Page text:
I remember the day very well. The arguing began before I ever crawled out of bed. It was like a nagging alarm clock that would not stop ringing. My eyes flickered open and a growl escaped my lips. Plopping my feet on the floor, the words Good morning Lord were not a part of my thoughts. I am certain there was more growling and that the actual thoughts of Oh, good Lord, its morning again, crossed my mind more than once.
“Mom…she won’t leave me alone!” echoed through the house.
Seriously! I thought. I haven’t even peeled my eyelids open and they are already at it again.
I forced myself out of bed, walked to the girl’s room, and sternly barked, “What is the problem in here?” Both began talking at once telling their version of events; neither of which impressed me!
“Just get dressed and leave each other alone!” I commanded.
I turned around and made my way to the kitchen to fix breakfast. Opening the cabinets I spied the cereal boxes. Good I thought quick and easy. Pulling them out of the cabinet and plunking them down on the kitchen table I called for the girls to “get in here and eat breakfast…NOW!” I could still hear them in their rooms grumbling at each other.
“Oh, for heaven’s sake would you two stop arguing and get in here and eat breakfast!” I yelled.
Both girls reluctantly appeared at the breakfast table; each giving the other one dirty looks and little shoves. The rants of “Mom, she’s looking at me” and “Mom, she’s sticking her tongue out at me” continued to boom from each other’s voice. Eventually the tirades got so bad that we constructed a cereal box barricade between the two in order to assure that no dirty looks could be sent to the other side of the table. You’d think the cardboard could stop the “Mom, she’s giving me dirty looks” outbursts, but no, it didn’t. They continued.
“How do you know she’s looking at you weird” I asked? “There’s a wall of cereal boxes stacked in between you two.”
“I know she’s looking at me. I can feel it,” one replied.
I don’t remember saying the blessing for the food that morning, but I do remember thinking, “Lord, help me get through this morning and get them to school so I can have a break!”
The accusations continued after breakfast, and on into the car, and all the way to school. By the time I dropped them off at their classrooms I felt like I had been a referee at a WWF match. My head hurt, I was annoyed, and I felt like I had been “MOMed” to death! However, I was hopeful that the hours away from each other in their own personal classroom timeouts would successfully wash their minds of the morning tirades.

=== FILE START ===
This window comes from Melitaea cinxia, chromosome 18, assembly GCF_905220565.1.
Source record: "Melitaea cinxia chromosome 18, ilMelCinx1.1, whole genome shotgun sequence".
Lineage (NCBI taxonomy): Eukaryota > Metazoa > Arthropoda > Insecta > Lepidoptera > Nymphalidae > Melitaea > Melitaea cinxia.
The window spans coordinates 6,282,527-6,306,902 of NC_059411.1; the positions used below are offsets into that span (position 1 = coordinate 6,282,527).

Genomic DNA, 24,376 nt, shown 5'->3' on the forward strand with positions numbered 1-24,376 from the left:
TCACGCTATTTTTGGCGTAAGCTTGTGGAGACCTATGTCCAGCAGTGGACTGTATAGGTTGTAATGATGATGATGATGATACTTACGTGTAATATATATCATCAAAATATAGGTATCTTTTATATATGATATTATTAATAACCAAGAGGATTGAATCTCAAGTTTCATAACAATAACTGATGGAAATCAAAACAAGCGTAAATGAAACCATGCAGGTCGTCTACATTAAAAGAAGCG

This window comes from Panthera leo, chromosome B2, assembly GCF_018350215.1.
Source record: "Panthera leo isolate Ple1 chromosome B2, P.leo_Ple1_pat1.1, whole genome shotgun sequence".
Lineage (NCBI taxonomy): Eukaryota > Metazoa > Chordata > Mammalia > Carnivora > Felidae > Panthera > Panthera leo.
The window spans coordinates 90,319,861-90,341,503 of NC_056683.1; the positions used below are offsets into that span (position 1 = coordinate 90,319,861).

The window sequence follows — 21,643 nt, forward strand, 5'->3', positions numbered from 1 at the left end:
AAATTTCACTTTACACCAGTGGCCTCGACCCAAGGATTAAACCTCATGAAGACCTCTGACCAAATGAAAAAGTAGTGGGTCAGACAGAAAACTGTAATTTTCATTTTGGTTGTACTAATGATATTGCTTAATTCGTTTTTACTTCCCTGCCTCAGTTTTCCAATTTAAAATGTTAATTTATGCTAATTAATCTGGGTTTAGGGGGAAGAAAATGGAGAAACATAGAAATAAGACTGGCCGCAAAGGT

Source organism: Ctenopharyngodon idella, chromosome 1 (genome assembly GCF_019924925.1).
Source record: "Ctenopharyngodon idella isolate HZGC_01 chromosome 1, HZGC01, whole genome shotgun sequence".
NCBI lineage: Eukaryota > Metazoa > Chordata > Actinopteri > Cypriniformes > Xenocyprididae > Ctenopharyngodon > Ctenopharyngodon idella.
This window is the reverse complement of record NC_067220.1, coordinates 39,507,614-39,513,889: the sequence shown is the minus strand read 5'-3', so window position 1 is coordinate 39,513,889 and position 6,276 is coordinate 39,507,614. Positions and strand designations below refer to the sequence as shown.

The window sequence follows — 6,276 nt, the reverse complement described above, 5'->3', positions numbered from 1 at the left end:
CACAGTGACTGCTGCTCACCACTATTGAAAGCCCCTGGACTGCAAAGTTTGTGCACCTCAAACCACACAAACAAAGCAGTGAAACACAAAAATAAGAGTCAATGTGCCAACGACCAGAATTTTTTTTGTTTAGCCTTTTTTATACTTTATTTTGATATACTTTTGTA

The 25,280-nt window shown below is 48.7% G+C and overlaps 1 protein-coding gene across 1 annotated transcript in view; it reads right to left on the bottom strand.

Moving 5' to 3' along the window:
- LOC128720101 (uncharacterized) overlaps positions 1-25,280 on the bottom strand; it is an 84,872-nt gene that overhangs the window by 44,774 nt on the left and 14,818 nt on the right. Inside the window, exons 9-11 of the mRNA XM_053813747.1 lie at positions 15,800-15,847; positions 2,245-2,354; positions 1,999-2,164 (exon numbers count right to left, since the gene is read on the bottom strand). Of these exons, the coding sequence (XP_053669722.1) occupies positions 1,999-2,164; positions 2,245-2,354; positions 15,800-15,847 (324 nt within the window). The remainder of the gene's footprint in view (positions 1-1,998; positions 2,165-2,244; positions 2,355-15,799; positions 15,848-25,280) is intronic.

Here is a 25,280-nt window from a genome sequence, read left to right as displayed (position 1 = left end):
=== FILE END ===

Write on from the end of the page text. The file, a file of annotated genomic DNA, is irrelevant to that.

Oh, if only amnesia was that easily obtained! No such luck.
As soon as they saw each other that afternoon, the looks, jabs, pokes, jeers, and “MOM, she said I smell funny,” picked up where they had left off. I wish I could say that I was nice and calm about all of this, but I can assure that you that I wasn’t. My brain probably flashed lots of codes that resembled the symbol bar on a keyboard.
On the way home I needed to stop by the store to pick up some things for dinner. Because the girls were too young to leave in the car by themselves, I had to take them in with me. Now, do you think they would stop their fussing long enough for me to get what I needed and get out of the store? Oh, No! They carried their pointing fingers, dirty looks, and accusing outside voices with them.
Unfortunately, this store we went to was very small, and if you talked loud, everyone in the store could hear you.
They talked loud…
”MOM, she won’t stop poking me.”
“I did not poke her, she poked me.”
“MOM, make her stop sticking her tongue out at me.”
UGH… MOM, mom, mom, mom, mom!
By the time we got to the checkout counter I had reached my breaking point. I slammed my little basket on the conveyer belt, and with glazed over eyes I looked at the cashier, pointed my finger to the ceiling and made a declaration – “That’s it! I’ve had enough! I’m changing my name!”
Yes, I know. What an absolutely ridiculous proclamation to make. Like that was going to solve anything. But it was how I felt. I’d had enough, and just wanted to change something, ANYTHING to escape the frustration.
Have you ever been so weary and felt that if you could change something, ANYTHING, that life would be better?
Have events nagged at you and left you feeling frayed, frazzled, and frustrated?
There is a little quarterly devotional booklet that was once distributed at our church titled “Come Ye Apart.” I always wondered why someone didn’t print something titled “Put Ye Back Together Again!” Frazzled people could definitely benefit from a book like that!
As life’s demands peek out from every corner, there may be times when you feel a little frayed, frazzled, and frustrated. You may even feel like you want to change your name. For all of those crazy days when you just need a break from the chaos, I pray that you find the rest that Jesus mentions in Matthew 11:28. He says, “Come to me, all you who are weary and burdened [frayed, frazzled, and frustrated], and I will give you rest” (NIV Study Bible Red Letter Edition).
By the way, the book where Jesus’ words are found may not be titled “Put Ye Back Together Again,” but it is definitely a book that can provide you with instructions on how to do just that.